'Open Water': The Sharks, and the Fear, Were Real

Forget that clunky mechanical shark in "Jaws."

Blacktip sharks flock to South Florida’s warm coastal waters every winter, but watch this before you cross Florida off your vacation list.

'Open Water': The Sharks, and the Fear, Were Real

Forget that clunky mechanical shark in "Jaws."

Blacktip sharks flock to South Florida’s warm coastal waters every winter, but watch this before you cross Florida off your vacation list.

In Open Water, a new movie about a scuba-diving couple that is mistakenly abandoned in the middle of the ocean, the school of menacing sharks is real.

"We thought we would have to swim with two or three sharks," said Daniel Travis, who plays one half of the stranded couple. "But when we showed up for filming there were about 45 or 50 of them."

The movie, which opens in limited release on August 6, is unlikely to change the stereotype of sharks as vicious killers. But it's a more realistic portrayal of sharks than the usual Hollywood fare.

"It was important to work with real sharks, to get the way their tails flap around like big rats in the water as opposed to the usual Hollywood fin gliding smoothly on the surface," said Chris Kentis, the film's director.


Kentis's screenplay was loosely based on the true story of Americans Tom and Eileen Lonergan, who were stranded in the ocean off Cairns in Australia six years ago. The operators of their tour boat had miscounted the number of divers on board and set off without the couple.

The boat's crew only realized its mistake two days later, when they found some of the Lonergans' property on board. Despite a widespread search by the police and the Australian Navy, the Lonergans were never found.

Although rare, other such incidents of divers being left behind in the open ocean have happened. Even Kentis and his wife Laura Lau, both experienced divers, once found themselves temporarily abandoned by their dive boat during a diving excursion.

"The fear of being left in the open water is an extremely frightening feeling," said Kentis, whose wife produced and co-shot the movie. "We were both attracted to the simplicity of that story."

Working on a meager U.S. $120,000 budget, the husband-and-wife team filmed Open Water on weekends and holidays for three years off the coast of Bahamas. They shot more than 120 hours of footage.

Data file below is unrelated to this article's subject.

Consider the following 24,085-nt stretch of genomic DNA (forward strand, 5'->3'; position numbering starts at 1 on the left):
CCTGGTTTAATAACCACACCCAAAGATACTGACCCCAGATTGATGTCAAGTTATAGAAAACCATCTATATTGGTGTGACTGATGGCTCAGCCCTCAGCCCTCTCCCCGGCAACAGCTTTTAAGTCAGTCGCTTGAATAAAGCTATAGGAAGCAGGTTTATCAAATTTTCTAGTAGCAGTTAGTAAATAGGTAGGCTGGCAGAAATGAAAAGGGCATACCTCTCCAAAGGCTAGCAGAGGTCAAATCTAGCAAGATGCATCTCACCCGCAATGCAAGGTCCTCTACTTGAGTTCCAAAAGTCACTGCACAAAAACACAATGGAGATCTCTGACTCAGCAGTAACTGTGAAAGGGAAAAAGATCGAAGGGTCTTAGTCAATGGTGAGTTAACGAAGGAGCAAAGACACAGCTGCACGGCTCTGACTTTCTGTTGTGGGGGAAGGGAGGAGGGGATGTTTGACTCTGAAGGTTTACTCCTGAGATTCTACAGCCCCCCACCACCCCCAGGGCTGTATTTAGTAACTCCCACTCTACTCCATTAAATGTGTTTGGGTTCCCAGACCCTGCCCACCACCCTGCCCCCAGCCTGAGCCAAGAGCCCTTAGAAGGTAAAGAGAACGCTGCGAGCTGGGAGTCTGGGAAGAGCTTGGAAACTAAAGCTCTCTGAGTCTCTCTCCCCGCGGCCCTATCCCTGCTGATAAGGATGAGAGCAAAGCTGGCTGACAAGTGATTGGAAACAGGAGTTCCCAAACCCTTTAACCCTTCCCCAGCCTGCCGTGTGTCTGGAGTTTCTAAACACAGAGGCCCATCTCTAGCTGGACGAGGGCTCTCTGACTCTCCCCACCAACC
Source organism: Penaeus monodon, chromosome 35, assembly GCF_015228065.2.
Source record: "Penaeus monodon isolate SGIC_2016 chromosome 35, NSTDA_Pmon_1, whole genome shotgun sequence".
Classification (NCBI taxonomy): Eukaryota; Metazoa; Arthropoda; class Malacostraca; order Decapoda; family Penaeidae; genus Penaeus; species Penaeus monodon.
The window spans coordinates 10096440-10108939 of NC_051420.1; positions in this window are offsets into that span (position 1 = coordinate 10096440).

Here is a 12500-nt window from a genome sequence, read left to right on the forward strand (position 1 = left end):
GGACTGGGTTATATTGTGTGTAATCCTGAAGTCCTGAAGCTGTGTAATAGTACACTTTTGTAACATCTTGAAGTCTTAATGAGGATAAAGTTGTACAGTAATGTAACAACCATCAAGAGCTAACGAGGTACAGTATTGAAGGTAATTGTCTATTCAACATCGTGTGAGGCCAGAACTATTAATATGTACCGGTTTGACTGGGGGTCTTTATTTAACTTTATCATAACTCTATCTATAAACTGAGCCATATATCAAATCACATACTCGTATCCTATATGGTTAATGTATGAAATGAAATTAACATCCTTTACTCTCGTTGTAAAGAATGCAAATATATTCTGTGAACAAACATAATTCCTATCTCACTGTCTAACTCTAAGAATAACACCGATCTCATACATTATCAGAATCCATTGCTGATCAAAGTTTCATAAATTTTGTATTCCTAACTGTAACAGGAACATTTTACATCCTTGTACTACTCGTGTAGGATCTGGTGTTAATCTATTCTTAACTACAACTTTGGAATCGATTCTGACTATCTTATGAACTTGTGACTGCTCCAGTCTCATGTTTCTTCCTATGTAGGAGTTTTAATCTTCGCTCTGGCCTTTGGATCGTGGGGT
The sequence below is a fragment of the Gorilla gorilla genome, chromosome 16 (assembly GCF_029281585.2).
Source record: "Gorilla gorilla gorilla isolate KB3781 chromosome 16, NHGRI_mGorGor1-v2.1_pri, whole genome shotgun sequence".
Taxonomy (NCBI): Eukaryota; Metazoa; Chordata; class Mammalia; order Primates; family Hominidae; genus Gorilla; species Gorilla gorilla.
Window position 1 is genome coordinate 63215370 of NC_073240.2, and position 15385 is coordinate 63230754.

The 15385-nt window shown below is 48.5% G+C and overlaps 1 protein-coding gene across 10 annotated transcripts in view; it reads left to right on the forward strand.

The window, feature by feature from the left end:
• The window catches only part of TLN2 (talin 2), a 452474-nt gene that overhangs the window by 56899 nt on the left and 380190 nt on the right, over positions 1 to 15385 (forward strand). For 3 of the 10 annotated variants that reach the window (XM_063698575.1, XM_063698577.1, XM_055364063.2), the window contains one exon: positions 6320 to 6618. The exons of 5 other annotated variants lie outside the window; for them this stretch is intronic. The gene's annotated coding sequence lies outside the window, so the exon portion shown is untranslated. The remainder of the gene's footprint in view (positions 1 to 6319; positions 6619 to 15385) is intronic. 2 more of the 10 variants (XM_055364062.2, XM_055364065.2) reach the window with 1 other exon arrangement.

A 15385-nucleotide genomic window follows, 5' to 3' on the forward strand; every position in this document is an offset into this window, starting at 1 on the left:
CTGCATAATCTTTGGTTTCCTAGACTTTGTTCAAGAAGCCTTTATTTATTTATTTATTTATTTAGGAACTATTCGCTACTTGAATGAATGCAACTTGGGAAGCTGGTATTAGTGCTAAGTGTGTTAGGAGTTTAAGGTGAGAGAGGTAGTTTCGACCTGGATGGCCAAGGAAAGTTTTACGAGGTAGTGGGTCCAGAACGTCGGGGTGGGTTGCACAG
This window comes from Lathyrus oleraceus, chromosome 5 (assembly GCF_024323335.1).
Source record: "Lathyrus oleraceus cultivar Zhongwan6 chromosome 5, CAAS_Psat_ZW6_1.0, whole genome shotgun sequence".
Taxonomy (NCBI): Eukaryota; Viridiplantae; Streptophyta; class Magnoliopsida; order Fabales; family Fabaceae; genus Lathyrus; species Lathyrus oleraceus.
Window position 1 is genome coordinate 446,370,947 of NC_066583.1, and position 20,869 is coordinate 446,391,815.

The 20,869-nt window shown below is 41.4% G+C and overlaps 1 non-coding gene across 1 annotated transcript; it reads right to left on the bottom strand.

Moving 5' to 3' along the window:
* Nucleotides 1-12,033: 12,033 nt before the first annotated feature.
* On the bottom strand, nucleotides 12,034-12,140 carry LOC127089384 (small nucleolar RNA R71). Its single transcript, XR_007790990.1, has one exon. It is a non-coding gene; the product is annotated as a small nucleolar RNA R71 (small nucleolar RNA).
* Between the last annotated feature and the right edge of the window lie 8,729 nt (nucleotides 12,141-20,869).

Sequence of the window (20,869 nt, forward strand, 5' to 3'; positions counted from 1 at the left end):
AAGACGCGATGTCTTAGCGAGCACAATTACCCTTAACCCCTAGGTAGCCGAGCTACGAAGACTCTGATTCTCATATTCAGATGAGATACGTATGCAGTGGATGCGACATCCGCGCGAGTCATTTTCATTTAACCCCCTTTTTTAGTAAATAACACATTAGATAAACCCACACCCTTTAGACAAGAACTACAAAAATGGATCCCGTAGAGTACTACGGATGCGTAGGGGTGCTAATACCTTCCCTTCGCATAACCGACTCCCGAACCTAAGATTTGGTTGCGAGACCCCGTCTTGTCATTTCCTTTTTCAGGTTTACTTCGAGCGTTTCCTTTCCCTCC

Travis and his co-star Blanchard Ryan are both certified scuba divers. While filming, they wore protective chain mail under their wetsuits. Ryan says she was terrified to get in the water with the sharks, a fear that never really left her.

"But they are amazing and beautiful creatures," she said.

The tiny crew worked with a local shark expert, who introduced the team to a population of mostly gray reef sharks and a few bull sharks that were used to divers.

To manipulate the sharks' movement, the filmmakers would throw chunks of bloody tuna into the water, which would get the sharks worked up. Lau shot from a platform on the boat, her legs dangling in the water as the sharks frenzied below, while her husband shot most of the in-water footage.

"I'd be getting bumped constantly," Kentis said. "There were times I'd look down, there would just be gray, no blue."

Killing Machines

The filmmakers stress that Open Water is not a "shark movie," an argument that is not entirely convincing, considering that at least one of the movie posters shows a large shark fin circling around the terrified diving couple.

Shark experts charge that sharks are unfairly portrayed in the media as aggressive hunters of humans. In reality, there were just 55 confirmed unprovoked shark attacks worldwide in 2003—only four of them fatal—according to the International Shark Attack File, a Florida-based organization that tracks human-shark interaction. By contrast, 44 people were killed by lightning in the United States last year, according to the U.S. National Weather Service.

"The media and movies like Jaws often present sharks as mindless killing machines," said Mike Heithaus, a marine biology professor at Florida International University in Miami and one of the world's leading shark scientists. "But that's not what they are. They're just perfectly adapted predators.

"It seems [the filmmakers] were able to make this movie because the sharks they worked with aren't prone to attack," Heithaus added.

Kentis says he tried to not depict the sharks as demons.

"We didn't want to show that as soon as people get in the water, the sharks rip them to shreds," he said. "In the movie, the divers are in the water for hours before [coming in contact with] the sharks."

The filmmakers are also reluctant to divulge the exact location of where they filmed, for fear of jeopardizing the tourist trade there.

"We didn't want to get anyone in trouble," Lau said. "We didn't want to say, If you go there, this is what's going to happen.'"

Lau says the film is really about human fragility.

"We think we own this world and that we can do whatever we want, that the Earth is at our disposal," she said. "That's not the case. We forget how insignificant we are in the force of nature."

So will the actors go back to diving with the sharks?

"Absolutely," Travis said.

Ryan, though, is not so sure. "I think I'll stick to the swimming pool," she said.